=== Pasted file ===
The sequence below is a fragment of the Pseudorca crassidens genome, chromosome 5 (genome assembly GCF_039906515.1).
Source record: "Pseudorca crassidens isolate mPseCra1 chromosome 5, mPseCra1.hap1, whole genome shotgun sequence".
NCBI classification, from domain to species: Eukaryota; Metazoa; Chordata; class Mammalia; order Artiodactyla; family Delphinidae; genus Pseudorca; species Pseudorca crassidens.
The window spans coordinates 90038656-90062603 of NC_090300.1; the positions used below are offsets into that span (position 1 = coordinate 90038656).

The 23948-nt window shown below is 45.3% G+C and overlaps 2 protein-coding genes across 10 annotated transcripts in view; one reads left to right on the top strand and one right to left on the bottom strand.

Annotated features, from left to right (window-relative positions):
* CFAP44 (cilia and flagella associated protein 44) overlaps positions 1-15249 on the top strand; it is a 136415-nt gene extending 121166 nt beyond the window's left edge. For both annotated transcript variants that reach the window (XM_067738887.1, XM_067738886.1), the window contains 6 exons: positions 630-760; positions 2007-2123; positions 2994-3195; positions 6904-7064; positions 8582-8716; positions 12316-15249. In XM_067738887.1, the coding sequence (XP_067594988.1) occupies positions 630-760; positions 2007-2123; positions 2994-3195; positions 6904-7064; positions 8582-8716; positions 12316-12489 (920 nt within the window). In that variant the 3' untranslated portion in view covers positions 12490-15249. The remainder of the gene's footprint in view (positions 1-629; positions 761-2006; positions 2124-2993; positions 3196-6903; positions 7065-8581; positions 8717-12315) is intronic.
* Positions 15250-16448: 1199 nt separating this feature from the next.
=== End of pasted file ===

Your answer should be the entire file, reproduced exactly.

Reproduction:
The sequence below is a fragment of the Pseudorca crassidens genome, chromosome 5 (genome assembly GCF_039906515.1).
Source record: "Pseudorca crassidens isolate mPseCra1 chromosome 5, mPseCra1.hap1, whole genome shotgun sequence".
NCBI classification, from domain to species: Eukaryota; Metazoa; Chordata; class Mammalia; order Artiodactyla; family Delphinidae; genus Pseudorca; species Pseudorca crassidens.
The window spans coordinates 90038656-90062603 of NC_090300.1; the positions used below are offsets into that span (position 1 = coordinate 90038656).

The 23948-nt window shown below is 45.3% G+C and overlaps 2 protein-coding genes across 10 annotated transcripts in view; one reads left to right on the top strand and one right to left on the bottom strand.

Annotated features, from left to right (window-relative positions):
* CFAP44 (cilia and flagella associated protein 44) overlaps positions 1-15249 on the top strand; it is a 136415-nt gene extending 121166 nt beyond the window's left edge. For both annotated transcript variants that reach the window (XM_067738887.1, XM_067738886.1), the window contains 6 exons: positions 630-760; positions 2007-2123; positions 2994-3195; positions 6904-7064; positions 8582-8716; positions 12316-15249. In XM_067738887.1, the coding sequence (XP_067594988.1) occupies positions 630-760; positions 2007-2123; positions 2994-3195; positions 6904-7064; positions 8582-8716; positions 12316-12489 (920 nt within the window). In that variant the 3' untranslated portion in view covers positions 12490-15249. The remainder of the gene's footprint in view (positions 1-629; positions 761-2006; positions 2124-2993; positions 3196-6903; positions 7065-8581; positions 8717-12315) is intronic.
* Positions 15250-16448: 1199 nt separating this feature from the next.